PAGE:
Books & Literature

Book Review: Rogues: True Stories of Grifters Killers Rebels and Crooks, by Patrick Radden Keefe

NON-FICTION: From the prize-winning, New York Times bestselling author of Say Nothing and Empire of Pain, twelve enthralling stories of skulduggery and intrigue by one of the most decorated journalists of our time.

Endlessly fascinating, informative, and engaging.
4.5

Patrick Radden Keefe’s last book, Empire of Pain, an exploration of the Sackler family and their pharmaceutical company, won the Baillie Gifford Prize for Non-Fiction. An award-winning staff writer at The New Yorker, his by-line has become synonymous with meticulously researched, honest, and brave works of literary journalism. Rogues pulls together some of his most outstanding pieces from the last 15 or so years.

These 12 articles are tied together by the theme of the outlier: the eponymous grifters, killers, rebels, and crooks. Within these pages are forged bottles of $100,000 wine, a Dutch gangster who was turned in by his own sister, massive financial scandals (including one that threated to bring down the entire Swiss economy), the hunt for El Chapo, the corruption encasing an iron ore deposit in Guinea, and a criminal defence lawyer who takes on “the worst of the worst”.

Keefe is a bloodhound when it comes to research, chasing down every lead, placing himself in some of the most dangerous areas of the world, and interviewing some of the craziest people. He tries to get under the skin of his subjects, whilst remaining as neutral as possible. It can sometimes take him three or four requests to get a subject to agree to see him. He clearly has the patience of Job!

It is easy to see from this collection why Keefe’s work has garnered so many awards. He knows how to write an article which is jam-packed, whilst telling an engrossing story. And he particularly knows how to write an opening that captures the reader. In Winning, he opens up with a discussion of an obscure Swedish reality TV show from the 90s. This show’s format was eventually bought by a man called Mark Burnett, who turned it into Survivor and who eventually went on to produce The Apprentice, essentially making Donald Trump what he is today. In The Prince of Marbella, about international arms dealer Monzer al-Kassar, he begins with a description of al-Kassar’s white marble mansion in the eponymous Spanish coastal town. In his final essay, Journeyman, the opening paragraph describes then-President Barack Obama, travelling through Hanoi in a bullet-proof car. It is only the final sentence which lets us know that he is going to dinner with Anthony Bourdain.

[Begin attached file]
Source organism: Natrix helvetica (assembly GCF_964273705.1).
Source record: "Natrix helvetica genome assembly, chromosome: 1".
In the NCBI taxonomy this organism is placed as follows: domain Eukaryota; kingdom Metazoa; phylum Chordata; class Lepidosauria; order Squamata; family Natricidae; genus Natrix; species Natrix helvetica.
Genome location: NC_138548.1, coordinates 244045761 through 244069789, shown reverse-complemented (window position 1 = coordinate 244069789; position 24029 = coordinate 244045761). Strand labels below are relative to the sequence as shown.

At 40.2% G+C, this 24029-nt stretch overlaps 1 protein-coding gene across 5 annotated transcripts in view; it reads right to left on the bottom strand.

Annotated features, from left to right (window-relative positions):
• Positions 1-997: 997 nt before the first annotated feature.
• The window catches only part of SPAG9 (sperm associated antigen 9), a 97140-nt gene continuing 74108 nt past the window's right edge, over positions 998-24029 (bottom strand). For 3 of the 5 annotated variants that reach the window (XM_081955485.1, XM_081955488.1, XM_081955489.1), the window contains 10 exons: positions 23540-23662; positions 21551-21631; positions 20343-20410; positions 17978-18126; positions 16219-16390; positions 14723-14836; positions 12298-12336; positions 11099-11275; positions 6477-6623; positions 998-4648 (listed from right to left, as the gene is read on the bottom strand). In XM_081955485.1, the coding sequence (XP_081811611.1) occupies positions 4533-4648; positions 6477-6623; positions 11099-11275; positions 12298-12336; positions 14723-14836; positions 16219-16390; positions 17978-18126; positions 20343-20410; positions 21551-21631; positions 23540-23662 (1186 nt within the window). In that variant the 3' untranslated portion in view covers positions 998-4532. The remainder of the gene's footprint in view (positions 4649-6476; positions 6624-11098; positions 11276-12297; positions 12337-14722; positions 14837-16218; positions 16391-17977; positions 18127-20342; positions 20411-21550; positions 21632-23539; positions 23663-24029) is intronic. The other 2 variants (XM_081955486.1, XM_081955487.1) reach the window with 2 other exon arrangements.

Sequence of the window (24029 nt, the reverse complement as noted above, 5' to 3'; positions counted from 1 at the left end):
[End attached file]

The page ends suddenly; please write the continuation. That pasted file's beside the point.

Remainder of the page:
Each of the dozen articles in this collection is a fascinating introduction to worlds most readers will never enter. Few of us have numbered Swiss bank accounts, or buy bottles of wine worth thousands of dollars, or deal in arms. And although these matters may seem niche and irrelevant to the general populous, Keefe shows us how many of these nefarious activities can affect us all. If the Swiss economy fails, what hope is there for the rest of the world? If arms are being dealt, who are they eventually killing? And how exactly does someone like Donald Trump end up as President of one of the most powerful nations on earth?

Rogues is a quirky, endlessly amazing, and often horrifying exploration of the dark, the impossible, and the slightly insane. Keefe is keeping the art of long-form journalism alive and relevant. This work should be compulsory reading for any student or emerging journalist. Or for any reader who just loves a great, and strangely true story.

As Keefe himself says in his preface: “I hope [these stories] illuminate something about crime and punishment, the slipperiness of situational ethics, the choices we make … and the stories we tell ourselves and others about those choices.”

Reviewed by Tracey Korsten
Twitter: @TraceyKorsten

This review is the opinion of the reviewer and not necessarily of Glam Adelaide.

Distributed by: Pan Macmillan Australia
Released: July 2022
RRP: $36.99

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